The Bible was written down over a long period of time from a variety of oral sources, sources which a hardly the most reliable foundation for history at the best of times. But God did not begin with the Bible, Old or New Testament. Primitive man may have been monotheistic, believing in a simplistic and solitary sky-god rather than a pantheon of promiscuous phantasms. As humans grew more complex they required a more nuanced understanding of reality, which became fused with ancestral tales passed from one generation to the next, becoming ever more fantastic, provided early cultures and civilisations with a rich tapestry of spirits, demi-gods, city deities, and entire economies of faith. Judaism came from out the deserts of the Near East, bequeathing to Western Civilisation the ‘One True God’, a title which every spurious schismatic sect slaps on its derivative deified delusion. But even in this, even in faith and religion, through the discipline of history, we can perceive an evolution of the illusion of god.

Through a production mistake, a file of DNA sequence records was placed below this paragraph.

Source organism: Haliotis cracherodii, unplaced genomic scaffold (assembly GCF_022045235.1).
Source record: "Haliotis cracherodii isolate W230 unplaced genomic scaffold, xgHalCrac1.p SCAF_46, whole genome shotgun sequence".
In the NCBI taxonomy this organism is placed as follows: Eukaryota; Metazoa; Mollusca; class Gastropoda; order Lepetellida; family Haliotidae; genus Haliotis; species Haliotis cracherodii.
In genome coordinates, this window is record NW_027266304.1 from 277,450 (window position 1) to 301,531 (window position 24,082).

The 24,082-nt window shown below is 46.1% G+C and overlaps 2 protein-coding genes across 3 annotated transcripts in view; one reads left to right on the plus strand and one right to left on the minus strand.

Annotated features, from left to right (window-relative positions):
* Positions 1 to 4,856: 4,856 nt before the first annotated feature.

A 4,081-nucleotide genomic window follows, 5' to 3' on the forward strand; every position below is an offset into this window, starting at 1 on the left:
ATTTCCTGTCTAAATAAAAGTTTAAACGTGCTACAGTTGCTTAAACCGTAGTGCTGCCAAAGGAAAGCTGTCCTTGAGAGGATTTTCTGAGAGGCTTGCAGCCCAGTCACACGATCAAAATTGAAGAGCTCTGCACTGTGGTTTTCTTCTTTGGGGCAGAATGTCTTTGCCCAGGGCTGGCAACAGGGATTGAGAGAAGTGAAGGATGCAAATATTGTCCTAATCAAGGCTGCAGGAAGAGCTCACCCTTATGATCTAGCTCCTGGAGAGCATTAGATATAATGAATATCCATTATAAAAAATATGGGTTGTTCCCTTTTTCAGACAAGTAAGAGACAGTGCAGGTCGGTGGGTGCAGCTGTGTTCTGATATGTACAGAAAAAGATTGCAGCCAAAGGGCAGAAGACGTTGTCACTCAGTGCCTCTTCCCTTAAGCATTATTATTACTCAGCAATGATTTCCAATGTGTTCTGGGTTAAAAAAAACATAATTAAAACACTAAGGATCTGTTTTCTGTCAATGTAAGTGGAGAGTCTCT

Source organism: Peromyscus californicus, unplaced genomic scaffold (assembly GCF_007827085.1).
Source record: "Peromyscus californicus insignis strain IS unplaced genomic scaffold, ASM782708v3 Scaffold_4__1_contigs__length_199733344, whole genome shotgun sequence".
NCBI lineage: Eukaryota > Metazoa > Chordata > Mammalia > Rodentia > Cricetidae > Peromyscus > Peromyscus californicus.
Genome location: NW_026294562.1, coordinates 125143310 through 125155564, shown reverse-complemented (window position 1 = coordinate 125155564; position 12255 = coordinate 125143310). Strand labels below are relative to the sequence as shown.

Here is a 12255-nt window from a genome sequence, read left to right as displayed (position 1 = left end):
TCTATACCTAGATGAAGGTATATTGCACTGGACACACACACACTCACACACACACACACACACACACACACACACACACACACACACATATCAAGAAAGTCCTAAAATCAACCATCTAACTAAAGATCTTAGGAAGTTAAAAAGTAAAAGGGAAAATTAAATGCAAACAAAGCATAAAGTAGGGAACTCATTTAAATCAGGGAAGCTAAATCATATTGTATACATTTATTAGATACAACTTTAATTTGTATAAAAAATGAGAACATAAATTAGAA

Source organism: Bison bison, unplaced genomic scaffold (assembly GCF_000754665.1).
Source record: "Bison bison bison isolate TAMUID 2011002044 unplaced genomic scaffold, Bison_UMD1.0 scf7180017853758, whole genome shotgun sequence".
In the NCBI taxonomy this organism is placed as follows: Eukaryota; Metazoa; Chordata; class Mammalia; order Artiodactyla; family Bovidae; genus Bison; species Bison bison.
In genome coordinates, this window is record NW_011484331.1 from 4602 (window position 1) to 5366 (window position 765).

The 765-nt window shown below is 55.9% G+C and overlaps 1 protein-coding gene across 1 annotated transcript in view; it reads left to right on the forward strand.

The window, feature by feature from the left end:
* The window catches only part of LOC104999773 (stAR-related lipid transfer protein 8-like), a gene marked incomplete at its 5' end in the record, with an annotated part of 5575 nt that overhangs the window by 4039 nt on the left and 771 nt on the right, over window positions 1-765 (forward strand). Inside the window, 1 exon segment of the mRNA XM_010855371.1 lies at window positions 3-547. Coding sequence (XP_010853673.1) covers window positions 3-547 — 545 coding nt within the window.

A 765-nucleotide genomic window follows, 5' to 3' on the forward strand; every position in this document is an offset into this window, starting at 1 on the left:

By the time the Jews and their strange theology became a spotlight in the Roman Empire every other culture worshiped many, many gods. The Romans, Greeks, Persians, Egyptians, and Celtic peoples possessed pantheons which fitted every niche of society; the Romans had spirits for everything from doorways to docks, from wine to winter. Some monotheistic sects did exist in this world, such as the cult of Atun in Egypt, Zoroastrians in Persia, and the cult of Zeus. The word ‘Zeus’ itself (in Latin rendered as ‘Deus’) literally means ‘god’. The Jews did not invent the one-god concept, and may even have had more than one over the course of their history. The Bible itself suggests that the early Israelites had several gods, one of which was the ‘God’ god. YWHW, the purposefully unpronounceable name of the god that became God, was the son of El, and the patron god of Israel. Going out and meeting the world the people of that particular god met other people with many gods. They may have borrowed the one-god idea from the Atun-cultists during their time in Egypt (where they were probably not slaves but skilled workers). On their way home to the promised land they lost faith in the one-god, and switched it for another while they wandered through the desert, which Moses was rather upset with. Later one group of Israelites would attack another for worshipping ‘Baal’, which was just a title (Lord) for the same god, in a war which essentially extinguish all other branches of the fait; imagine, if you will, if one of the Christian Churches declared was on all the others, and succeeded in annihilating them, and then wrote the history of the world describing themselves as the only true Christians. This monotheistic cult was reinforced when Babylonians and Assyrians kept conquering the people who were supposedly chosen by the one-god. In spite of having had the crap kicked out of them twice by non-believers, it seems that the Israelites decided that their god was not just their god, but also the supreme god of everything. Their reasoning may have been that since their god loved them and they were chosen by ‘Him’, clearly ‘He’ was using the invaders to punish the faithful; it wasn’t that the gods of the invaders were better or that the Israelites couldn’t form a united front to defend themselves. This is an innovation of a conquered people who seek to aggrandise themselves through faith and divide their identity from that of their conqueror. It wasn’t their fault that they lost, nor was it due to the victors’ prowess in battle, it was all part of ‘God’s Plan’. The whole formation of the one-god concept is very complicated and largely lost to time, but at its core it is the ideal that an exclusive club of people are the only ones who know the Truth, and that even though they are not in charge right now, given time, and enough homage to their peculiar fantasy, they will rule and all who oppressed them will be punished. An empty threat that would only work on those who believed in the first place.